CARR
: My God, you little Romanian wog – you bloody dago – you jumped-up phrase-making smart-alecy arty-intellectual Balkan turd!!! Think you know it all! – while we poor dupes think we're fighting for ideals, you've got a profound understanding of what is
really
going on, underneath! – you've got a phrase for it! You pedant! Do you think your phrases are the true sum of each man's living of each day? –
capitalism with the gloves off?
– do you think that's the true experience of a wire-cutting party caught in a crossfire in no-man's-land? (
Viciously
) It's all the rage in Zurich! – You slug! I'll tell you what's
really
going on: I went to war because it was my
duty
, because my country needed me, and that's
patriotism
. I went to war because I believed that those boring little Belgians and incompetent Frogs had the right to be defended from German militarism, and that's
love of
freedom. That's
how things are underneath, and I won't be told by some yellow-bellied Bolshevik that I ended up in the trenches because there's a profit in ball-bearings!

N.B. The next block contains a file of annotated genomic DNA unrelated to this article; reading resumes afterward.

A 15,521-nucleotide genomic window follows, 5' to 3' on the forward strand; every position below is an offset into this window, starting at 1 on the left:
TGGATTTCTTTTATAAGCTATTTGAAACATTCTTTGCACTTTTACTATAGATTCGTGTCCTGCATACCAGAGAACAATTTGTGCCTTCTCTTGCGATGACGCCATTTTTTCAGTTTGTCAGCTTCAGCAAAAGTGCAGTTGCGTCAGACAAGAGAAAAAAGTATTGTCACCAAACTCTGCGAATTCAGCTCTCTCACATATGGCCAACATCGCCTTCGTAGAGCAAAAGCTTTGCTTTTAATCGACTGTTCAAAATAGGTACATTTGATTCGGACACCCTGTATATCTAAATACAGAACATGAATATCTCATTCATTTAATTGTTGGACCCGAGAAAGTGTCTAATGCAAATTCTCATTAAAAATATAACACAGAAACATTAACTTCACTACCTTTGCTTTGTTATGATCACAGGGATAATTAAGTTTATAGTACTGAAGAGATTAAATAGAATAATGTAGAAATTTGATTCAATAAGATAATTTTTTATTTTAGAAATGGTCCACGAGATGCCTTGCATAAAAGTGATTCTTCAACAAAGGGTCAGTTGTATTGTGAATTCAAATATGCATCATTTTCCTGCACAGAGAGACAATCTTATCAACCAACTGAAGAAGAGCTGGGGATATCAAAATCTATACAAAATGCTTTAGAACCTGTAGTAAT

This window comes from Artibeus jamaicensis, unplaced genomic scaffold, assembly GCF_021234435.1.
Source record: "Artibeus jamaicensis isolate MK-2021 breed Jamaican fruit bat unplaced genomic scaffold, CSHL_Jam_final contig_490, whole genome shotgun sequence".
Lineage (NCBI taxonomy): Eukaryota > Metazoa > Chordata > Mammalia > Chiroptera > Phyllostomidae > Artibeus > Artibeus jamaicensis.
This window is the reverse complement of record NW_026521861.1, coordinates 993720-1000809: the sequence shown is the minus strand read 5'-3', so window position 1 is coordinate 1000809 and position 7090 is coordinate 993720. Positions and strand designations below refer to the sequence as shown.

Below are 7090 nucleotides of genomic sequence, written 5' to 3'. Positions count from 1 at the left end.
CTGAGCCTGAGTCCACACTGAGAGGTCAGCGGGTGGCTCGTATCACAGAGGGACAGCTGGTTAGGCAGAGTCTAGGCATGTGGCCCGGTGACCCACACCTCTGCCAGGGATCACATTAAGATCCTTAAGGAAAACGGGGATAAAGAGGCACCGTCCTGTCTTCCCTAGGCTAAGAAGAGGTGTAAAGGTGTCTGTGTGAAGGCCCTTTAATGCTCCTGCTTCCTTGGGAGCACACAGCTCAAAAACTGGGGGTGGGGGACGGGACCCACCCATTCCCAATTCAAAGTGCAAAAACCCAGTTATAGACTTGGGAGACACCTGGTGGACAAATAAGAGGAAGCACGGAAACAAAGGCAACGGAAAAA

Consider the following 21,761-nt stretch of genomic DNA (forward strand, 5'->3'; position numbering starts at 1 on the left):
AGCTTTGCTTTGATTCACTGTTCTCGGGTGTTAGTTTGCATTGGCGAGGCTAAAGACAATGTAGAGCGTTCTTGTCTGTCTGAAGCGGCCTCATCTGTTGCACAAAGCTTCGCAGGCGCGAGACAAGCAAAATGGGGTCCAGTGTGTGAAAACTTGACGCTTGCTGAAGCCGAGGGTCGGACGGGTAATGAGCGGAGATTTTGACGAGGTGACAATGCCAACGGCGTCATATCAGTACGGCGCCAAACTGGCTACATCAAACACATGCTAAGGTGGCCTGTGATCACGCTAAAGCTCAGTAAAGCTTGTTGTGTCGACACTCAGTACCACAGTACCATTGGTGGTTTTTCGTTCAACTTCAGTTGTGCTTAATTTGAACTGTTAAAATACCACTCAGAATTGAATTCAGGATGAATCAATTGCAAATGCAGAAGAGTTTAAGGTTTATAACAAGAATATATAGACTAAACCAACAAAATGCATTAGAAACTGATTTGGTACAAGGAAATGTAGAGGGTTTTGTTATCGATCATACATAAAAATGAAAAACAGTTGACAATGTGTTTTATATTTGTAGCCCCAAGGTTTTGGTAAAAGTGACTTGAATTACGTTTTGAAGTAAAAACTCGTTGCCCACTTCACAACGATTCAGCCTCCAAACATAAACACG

TZARA
(
Storming
):
Quite right!
You ended up in the trenches, because on the 28th of June 1900 the heir to the throne of Austro-Hungary married beneath him and found that the wife he loved was never allowed to sit next to him on royal occasions, except! when he was acting in his military capacity as Inspector General of the Austro-Hungarian army – in which capacity he therefore decided to inspect the army in Bosnia, so that
at least on their wedding anniversary
, the 28th of June 1914, they might ride side by side in an open carriage through the streets of Sarajevo! (
Sentimentally
) Aaaaah!
(
Then slaps his hands sharply together like a gun-shot
) Or, to put it another way –

CARR
(
Quietly